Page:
8. The Boston Harbour Inn
  9. The different university campuses (especially Cambridge)

Food/Drink:

  1. Eat lunch or dinner on top of the Prudential Tower for an amazing view of Boston
  2. Coffee and a sandwich at Thinking Cup
  3. Coffee shop experience =  Flour Bakery and Cafe 
  4. Brunch in Cambridge – Area Four (they serve pizza!)
  5. Boston Common Coffee (why go to Starbucks when Boston has its own chain?)
  6. La Burdicks – for a hot chocolate experience like a true Harvard Student
  7. Georgetown Cupcakes – there’s one on Newbury street

Final Conclusion: Boston… I’ll be coming back for you someday. You absolutely took my heart away!

Advertisements

WaterMelons, WaterColours, WaterMornings

Watermelon Sketch

 

7: 04 AM (Drinking green tea and enjoying pumpernickel bread with peanut butter & banana)

1. For me, the presence of watermelon slices immediately signals ‘summer’ and ‘outdoor parties.’ The watermelon triangles are a staple of any successful pool party or backyard barbecue.

2. Will children in 100 years know that watermelons once did not have seeds? Or will every sort be ‘seedless’? We now have seedless grapes, seedless watermelons, and even the plumcot (a complex hybrid between apricots and plums). Food is becoming ever more convenient, but moving further away from the dietary regime of our ancestors. As Michael Pollan writes in his book Food Rules“Don’t eat anything your great-grandmother wouldn’t recognise as food.”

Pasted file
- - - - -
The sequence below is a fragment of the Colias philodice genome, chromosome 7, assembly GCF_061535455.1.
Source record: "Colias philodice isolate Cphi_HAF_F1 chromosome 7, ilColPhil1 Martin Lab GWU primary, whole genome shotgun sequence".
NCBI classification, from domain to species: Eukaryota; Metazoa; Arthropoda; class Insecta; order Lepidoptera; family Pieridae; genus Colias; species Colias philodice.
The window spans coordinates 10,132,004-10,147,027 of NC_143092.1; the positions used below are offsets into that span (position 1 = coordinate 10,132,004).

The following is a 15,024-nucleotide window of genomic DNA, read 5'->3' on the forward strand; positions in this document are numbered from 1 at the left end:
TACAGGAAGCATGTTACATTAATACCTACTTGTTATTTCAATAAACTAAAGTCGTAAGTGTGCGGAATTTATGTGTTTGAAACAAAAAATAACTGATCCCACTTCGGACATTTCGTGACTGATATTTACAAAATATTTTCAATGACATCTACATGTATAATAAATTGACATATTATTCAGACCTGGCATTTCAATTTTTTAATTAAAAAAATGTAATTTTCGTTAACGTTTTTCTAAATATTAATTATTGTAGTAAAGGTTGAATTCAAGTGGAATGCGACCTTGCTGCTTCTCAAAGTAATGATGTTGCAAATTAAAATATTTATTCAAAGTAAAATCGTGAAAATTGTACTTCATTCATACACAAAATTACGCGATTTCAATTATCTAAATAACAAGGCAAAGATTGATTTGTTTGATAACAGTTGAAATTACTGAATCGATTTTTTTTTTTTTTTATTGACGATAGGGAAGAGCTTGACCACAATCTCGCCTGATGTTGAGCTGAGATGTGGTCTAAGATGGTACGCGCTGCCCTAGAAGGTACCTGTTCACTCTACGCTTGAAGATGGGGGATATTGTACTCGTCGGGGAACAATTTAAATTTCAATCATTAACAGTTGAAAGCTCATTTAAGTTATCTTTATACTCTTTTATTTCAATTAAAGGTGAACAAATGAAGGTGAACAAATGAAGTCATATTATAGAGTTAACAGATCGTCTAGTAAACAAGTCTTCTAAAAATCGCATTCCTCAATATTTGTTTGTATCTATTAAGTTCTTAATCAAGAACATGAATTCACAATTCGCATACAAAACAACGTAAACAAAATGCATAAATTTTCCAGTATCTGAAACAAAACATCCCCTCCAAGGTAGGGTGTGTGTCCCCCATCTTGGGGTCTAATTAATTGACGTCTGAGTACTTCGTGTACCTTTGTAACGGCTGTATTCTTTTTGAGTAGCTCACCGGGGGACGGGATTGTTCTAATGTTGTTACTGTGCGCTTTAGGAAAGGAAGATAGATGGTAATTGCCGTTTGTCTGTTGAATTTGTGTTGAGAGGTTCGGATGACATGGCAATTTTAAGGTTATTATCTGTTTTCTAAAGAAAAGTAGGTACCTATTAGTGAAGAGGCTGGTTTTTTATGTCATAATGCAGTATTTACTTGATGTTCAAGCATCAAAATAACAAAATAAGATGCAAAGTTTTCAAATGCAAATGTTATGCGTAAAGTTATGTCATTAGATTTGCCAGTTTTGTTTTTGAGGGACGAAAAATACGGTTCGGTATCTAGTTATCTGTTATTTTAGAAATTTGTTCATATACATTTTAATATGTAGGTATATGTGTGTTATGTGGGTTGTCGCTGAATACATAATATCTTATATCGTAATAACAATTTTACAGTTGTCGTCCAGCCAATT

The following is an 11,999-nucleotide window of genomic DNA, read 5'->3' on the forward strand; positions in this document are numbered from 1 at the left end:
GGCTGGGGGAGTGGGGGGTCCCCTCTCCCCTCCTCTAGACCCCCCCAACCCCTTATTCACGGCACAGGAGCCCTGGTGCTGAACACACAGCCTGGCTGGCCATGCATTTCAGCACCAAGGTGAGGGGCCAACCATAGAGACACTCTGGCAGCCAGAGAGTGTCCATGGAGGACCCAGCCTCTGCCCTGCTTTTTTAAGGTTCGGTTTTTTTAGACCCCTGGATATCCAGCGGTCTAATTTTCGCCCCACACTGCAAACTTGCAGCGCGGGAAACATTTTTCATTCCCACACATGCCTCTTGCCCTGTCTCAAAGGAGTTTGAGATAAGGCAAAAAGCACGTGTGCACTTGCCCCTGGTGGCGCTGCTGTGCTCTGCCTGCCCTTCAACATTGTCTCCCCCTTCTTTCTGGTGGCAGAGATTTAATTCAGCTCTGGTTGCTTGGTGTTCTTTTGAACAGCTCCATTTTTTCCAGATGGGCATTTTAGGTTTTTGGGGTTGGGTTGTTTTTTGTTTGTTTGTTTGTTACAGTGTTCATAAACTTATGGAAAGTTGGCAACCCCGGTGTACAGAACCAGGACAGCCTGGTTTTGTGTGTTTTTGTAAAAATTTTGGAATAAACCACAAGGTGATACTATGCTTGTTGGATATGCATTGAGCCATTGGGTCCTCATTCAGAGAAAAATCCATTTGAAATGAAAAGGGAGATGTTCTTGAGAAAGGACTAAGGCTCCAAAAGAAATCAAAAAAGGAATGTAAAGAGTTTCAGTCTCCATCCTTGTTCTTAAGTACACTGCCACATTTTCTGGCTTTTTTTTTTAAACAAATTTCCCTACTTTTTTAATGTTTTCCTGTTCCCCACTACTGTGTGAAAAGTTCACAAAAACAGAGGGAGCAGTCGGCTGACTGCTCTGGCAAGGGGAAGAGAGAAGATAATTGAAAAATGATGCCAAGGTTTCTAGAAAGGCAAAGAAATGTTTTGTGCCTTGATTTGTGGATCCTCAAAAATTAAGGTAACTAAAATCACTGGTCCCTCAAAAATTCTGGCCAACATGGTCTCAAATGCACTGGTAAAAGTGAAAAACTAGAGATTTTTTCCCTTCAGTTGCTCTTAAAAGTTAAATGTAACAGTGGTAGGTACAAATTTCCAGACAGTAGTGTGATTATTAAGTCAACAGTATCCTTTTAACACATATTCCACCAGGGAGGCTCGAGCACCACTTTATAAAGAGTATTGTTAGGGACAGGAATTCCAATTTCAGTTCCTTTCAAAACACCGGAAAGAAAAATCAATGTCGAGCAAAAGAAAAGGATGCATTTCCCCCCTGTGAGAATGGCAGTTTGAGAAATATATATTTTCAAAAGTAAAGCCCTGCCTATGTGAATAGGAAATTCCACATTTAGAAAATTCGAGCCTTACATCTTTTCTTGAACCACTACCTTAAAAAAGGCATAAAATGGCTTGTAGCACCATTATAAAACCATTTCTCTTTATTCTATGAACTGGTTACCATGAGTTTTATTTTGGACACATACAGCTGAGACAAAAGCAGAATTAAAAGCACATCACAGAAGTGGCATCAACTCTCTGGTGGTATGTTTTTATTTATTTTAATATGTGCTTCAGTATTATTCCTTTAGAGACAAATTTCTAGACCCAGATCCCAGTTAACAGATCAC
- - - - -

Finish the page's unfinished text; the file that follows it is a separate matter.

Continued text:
3. Баба Вани винаги казба.. “Не яш диня преди да лягаш за сьн.” Translation from Bulgarian to English: ‘ My grandmother always yells at me to NOT eat watermelon before bed. Out of all her rules, this one might be my least favourite. I mean, who doesn’t have watermelon cravings at 10 PM? I can’t be the only one enticed by the red and green candy that is watermelon.

ARTIST JOURNAL. a little film.

Poster

I made a new short animated film about my sketchbook (and voila a quick poster design!). Watch the video on Youtube: HERE. 

I would like to formally apologise if the video does not work in your region. I’m having issues with the third party content of the song. Therefore, I’m trying to get an original cover of the song to re-upload it with original music (to avoid copyright infringements on Youtube). 

But please let me know what you think! I would love to hear your comments, concerns, opinions, etc.

Black Leather Sketchbook.

Black Leather Sketchbook.

Quote: One day I asked myself, what is the craziest thing you’ve done? And I didn’t have an answer… Something needs to change.

Drawing: Hand.
Words: Never Forget the Human Element.
Meaning: With technology mediating interaction, sometimes we forget that it’s still humans on the other end. Nothing is set in stone because of the human touch. The corporate website might say that they don’t take interns, but don’t forget that it’s a company of human beings who might let you shadow them. Never forget that you are talking to other people, not technology or organisations.